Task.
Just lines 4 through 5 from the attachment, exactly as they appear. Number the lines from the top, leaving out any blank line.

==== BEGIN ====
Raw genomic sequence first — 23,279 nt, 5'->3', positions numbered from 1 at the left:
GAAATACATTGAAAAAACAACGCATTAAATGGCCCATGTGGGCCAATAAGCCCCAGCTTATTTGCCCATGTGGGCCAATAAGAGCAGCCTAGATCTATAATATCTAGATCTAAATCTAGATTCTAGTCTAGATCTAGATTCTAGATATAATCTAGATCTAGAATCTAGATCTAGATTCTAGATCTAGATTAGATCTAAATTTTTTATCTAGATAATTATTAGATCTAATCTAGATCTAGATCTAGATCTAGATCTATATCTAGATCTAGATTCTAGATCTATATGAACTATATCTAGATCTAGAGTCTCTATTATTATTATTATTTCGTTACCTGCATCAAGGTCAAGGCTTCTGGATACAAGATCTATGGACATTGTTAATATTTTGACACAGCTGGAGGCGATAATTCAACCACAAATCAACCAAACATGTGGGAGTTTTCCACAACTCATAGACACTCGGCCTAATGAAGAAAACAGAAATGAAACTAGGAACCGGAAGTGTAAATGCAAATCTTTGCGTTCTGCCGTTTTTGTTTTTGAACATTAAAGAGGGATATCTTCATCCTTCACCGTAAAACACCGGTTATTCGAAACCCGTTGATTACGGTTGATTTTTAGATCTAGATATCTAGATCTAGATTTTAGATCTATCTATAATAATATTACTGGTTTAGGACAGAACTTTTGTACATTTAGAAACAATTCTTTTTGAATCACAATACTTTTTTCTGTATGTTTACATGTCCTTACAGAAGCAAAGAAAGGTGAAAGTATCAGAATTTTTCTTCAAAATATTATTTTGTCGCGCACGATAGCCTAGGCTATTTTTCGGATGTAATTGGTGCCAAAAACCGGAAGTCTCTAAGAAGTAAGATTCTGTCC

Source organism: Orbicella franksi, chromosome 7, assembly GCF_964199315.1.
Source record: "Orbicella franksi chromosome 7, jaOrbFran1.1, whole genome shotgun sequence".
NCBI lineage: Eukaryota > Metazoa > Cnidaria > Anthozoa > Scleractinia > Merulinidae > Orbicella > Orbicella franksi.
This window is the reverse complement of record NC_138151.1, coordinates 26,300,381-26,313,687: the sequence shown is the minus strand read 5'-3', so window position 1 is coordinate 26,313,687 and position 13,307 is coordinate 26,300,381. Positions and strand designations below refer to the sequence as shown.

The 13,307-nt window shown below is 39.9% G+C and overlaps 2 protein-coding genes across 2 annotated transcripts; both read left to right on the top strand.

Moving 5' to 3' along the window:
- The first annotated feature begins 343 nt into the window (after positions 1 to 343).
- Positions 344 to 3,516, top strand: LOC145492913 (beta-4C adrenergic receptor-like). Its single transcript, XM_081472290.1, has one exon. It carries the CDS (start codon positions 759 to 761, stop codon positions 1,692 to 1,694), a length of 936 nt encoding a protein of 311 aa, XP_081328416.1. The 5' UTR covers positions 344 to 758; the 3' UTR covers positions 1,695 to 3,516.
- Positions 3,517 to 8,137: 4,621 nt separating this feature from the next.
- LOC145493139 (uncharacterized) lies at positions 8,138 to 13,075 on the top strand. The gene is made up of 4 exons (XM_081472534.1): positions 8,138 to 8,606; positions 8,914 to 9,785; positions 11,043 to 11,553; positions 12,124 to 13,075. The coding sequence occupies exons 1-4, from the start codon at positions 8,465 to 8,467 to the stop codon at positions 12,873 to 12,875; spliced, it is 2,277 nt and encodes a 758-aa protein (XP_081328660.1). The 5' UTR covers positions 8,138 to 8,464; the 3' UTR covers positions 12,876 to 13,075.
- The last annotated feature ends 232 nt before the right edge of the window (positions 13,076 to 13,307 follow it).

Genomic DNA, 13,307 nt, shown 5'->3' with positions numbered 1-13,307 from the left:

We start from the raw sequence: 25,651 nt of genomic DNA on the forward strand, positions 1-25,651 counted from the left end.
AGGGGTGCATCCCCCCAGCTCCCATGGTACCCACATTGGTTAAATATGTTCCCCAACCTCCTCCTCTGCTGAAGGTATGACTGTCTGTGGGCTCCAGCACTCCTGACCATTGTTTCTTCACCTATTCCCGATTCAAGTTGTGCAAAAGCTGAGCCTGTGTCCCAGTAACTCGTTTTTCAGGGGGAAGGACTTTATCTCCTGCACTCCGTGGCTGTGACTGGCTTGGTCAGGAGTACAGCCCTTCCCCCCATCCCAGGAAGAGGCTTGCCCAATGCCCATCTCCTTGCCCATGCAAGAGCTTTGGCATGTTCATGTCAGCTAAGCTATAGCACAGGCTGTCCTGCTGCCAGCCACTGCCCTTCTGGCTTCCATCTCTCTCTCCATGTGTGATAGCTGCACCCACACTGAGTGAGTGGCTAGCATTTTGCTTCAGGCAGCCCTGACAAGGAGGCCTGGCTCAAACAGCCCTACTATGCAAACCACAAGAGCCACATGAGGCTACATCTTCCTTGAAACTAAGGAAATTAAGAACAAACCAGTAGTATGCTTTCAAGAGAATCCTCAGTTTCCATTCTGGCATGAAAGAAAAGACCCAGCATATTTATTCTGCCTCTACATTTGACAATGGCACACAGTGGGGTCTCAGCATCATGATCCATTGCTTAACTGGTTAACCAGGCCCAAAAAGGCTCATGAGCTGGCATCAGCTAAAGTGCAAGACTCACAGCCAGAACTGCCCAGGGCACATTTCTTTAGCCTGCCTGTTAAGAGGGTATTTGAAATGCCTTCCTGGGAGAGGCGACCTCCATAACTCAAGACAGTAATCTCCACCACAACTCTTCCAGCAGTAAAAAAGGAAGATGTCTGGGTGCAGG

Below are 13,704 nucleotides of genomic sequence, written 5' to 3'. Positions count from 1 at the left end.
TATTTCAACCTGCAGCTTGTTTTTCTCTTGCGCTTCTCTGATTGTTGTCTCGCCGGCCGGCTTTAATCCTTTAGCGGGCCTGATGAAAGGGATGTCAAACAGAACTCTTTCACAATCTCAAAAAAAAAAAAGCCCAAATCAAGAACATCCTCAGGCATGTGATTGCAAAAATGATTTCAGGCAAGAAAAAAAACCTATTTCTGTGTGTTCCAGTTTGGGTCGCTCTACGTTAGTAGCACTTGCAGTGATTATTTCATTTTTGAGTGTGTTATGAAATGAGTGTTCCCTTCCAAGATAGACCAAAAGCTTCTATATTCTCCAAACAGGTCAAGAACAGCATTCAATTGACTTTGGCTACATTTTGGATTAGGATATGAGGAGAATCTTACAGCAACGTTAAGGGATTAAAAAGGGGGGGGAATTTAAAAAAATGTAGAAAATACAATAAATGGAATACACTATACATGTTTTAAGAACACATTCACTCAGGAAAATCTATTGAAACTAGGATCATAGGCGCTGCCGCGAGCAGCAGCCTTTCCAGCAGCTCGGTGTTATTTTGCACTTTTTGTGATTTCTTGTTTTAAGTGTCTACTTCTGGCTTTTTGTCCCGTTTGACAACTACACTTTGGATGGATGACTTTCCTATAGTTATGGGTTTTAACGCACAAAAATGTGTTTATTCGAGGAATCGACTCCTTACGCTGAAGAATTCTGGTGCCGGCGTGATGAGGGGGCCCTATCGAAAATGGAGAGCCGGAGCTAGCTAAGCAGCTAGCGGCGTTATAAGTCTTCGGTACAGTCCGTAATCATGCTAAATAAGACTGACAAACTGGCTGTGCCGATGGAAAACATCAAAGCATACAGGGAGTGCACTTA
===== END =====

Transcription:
Source record: "Orbicella franksi chromosome 7, jaOrbFran1.1, whole genome shotgun sequence".
NCBI lineage: Eukaryota > Metazoa > Cnidaria > Anthozoa > Scleractinia > Merulinidae > Orbicella > Orbicella franksi.